I guess the only raison-d’être of a ‘suite’ derived from an opera is to condense the ‘good bits’ into a manageable chunk that can be presented in the concert-hall. Other operas have had this treatment, such as Bizet’s Carmen, Tippett’s Midsummer Marriage and Britten’s Death in Venice. Personally, I am ambivalent about the ‘form’: part of me says if one wants the music from the opera, then listen to the whole production. On the other hand, it is good to have a concise exploration of some excellent music without the burden of the singing and the plot.

And that is what this Suite provides the listener with—some very impressive and often very romantic music that can be listened to ‘absolutely’.

I have always enjoyed the Fanfare for a Joyful Occasion since first hearing it on the Chandos release back in 1993 with Richard Hickox and the London Symphony Orchestra. The work was dedicated to the well-respected percussion player Jimmy Blades. Mary Alwyn has written that her husband often consulted Blades ‘on the complexity of writing for these instruments in the modern symphony orchestra.’

It is hardly surprising that the Fanfare employs a battery of percussion including the marimba, the vibraphone and the glockenspiel. The work has been described as ‘flashy’; I hope not in a derogatory sense. This is extrovert music that is extremely rhythmic. The liner-notes omit to point out that this piece also requires four horns, three trumpets, three trombones and a tuba as well as three percussion players.

It opens with a brilliant ‘fanfare section’ that may recall Walton and his ‘royal’ marches—be they for Henry, Richard, George or Elizabeth. However the mood soon dies downs and soft sounds from the ‘tuned’ percussion become almost ‘Arnold-esque’ in mood. The music develops through a long crescendo with the brass and percussion combining to produce a loud and perhaps deafening conclusion. Whether this is a great work or not is up to the listener to decide: it is certainly impressive, noisy and interesting.

The sound quality of this Naxos recording is excellent. In my opinion it does not usurp the Hickox ‘cycle’ but gives the listener another opportunity to hear two great works. The Miss Julie Suite is a ‘first recording’ and well-deserves success. The liner-notes by Andrew Knowles are comprehensive, helpful and interesting with a detailed analysis of the concerto and the suite: they also make use of the composer’s own comments relating to the opera.

When I first bought my vinyl copy (SRCS63) of Alwyn’s Third Symphony and Magic Island on the Lyrita label, I little imagined that nearly thirty-five years later virtually everything that the composer wrote would be available on disc (Naxos). Even less conceivable would have been the thought of two or three recordings of some of these masterworks. I think that I am now only waiting on the Manchester Suite dating from 1947. [I am also hoping for a recording of Alwyn’s 1930s epic ‘oratorio’ The Marriage of Heaven and Hell to words by Blake—a very expensive proposition. Ed.].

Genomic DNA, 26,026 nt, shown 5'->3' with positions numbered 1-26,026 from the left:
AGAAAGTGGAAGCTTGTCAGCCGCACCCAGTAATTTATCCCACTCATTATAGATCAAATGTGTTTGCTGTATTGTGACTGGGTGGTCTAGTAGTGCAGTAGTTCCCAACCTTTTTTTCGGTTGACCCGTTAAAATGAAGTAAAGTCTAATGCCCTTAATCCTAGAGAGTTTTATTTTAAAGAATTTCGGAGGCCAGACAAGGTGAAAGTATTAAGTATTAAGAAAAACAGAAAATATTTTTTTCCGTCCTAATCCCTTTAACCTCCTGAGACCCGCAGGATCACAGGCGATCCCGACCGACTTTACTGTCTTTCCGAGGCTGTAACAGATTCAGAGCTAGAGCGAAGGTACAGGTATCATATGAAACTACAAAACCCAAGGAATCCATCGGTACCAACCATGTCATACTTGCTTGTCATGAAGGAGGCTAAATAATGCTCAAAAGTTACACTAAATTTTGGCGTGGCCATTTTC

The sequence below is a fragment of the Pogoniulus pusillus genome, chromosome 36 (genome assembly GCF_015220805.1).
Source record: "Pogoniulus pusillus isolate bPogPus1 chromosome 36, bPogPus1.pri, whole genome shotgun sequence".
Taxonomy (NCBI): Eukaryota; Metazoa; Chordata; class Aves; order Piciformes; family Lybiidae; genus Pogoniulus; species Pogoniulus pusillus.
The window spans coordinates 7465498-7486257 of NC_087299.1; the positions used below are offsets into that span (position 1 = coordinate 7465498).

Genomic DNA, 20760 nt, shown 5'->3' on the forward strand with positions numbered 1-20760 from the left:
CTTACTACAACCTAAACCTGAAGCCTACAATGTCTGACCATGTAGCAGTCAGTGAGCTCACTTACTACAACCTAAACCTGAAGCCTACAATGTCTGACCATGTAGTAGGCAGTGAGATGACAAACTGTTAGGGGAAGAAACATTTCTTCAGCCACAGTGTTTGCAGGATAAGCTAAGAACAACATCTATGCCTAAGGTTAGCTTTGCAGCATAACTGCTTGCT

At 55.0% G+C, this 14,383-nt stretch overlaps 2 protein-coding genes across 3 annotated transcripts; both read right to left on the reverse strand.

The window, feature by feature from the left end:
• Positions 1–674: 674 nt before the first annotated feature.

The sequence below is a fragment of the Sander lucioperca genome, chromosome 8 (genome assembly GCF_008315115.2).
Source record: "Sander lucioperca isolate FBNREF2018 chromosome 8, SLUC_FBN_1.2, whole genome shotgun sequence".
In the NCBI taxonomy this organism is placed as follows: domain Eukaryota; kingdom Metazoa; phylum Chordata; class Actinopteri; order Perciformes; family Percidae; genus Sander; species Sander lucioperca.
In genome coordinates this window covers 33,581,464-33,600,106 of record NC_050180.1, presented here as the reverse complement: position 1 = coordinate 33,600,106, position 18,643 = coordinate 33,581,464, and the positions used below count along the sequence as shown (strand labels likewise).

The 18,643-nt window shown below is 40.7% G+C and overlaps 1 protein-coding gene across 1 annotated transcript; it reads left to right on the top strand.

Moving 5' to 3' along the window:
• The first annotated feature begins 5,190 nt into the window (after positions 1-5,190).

Finally, in spite of a large catalogue of recordings, it seems a pity that William Alwyn’s orchestral music attracts so little attention on the concert platform. I understand that the Violin Concerto has yet to have a professional public concert performance, in spite of there being two recorded versions. Perhaps this will change one day…



WGBH, May 2011

English composer William Alwyn wrote more than 70 film scores between 1941 and 1962. He was a man of many talents—a poet, an artist, and a virtuoso flutist who played with the London Symphony. He was also a fine writer. “Composing in Words” is a collection of some of his best essays; he’s also written about his Northampton childhood; film music; Elgar; Puccini; and the process of composing his own Third Symphony. His wife was was the talented composer Darleen Carwithen.

Just released on Naxos is a beautiful, rich performance of Alwyn’s Violin Concerto, The piece was first heard in 1940 in a reduction for violin and piano with the composer at the keyboard, after which the piece fell straight into oblivion—forgotten for 50 years until it was recorded in 1993. It has still not received a professional public concert performance!

Violinist Lorraine McAslan plays with the rhapsodic temperament and warm, nuanced sound that makes the piece sound like an old friend. The hushed reverie of the second movement is beautiful, and the English qualities of the finale are beautifully paced and balanced by conductor David Lloyd-Jones and the Royal Liverpool Philharmonic.




Classic FM

Lorraine McAslan gives a heart-rending performance of Alwyn’s Concerto with superb support from the RLPO under Lloyd-Jones.

The Performances: Incredibly, Alwyn’s Violin Concerto (1939) is still awaiting its first professional performance, all the more remarkable as Lorraine McAslan plays it with such heart-rending sincerity, technical poise and beguiling tonal purity. The RLPO under David Lloyd-Jones’s inspired direction, support her to the hilt and then come into their own with a thrilling traversal of the Miss Julie Suite that captures its coruscating changes of mood with tactile precision. Like Copland’s famous fanfare, Alwyn’s also includes some exciting percussion writing along the way.

The Verdict: One of the jewels in the crown of Naxos’s Alwyn series, featuring playing and engineering of exquisite allure, and expert annotations from Andrew Knowles. © Classic FM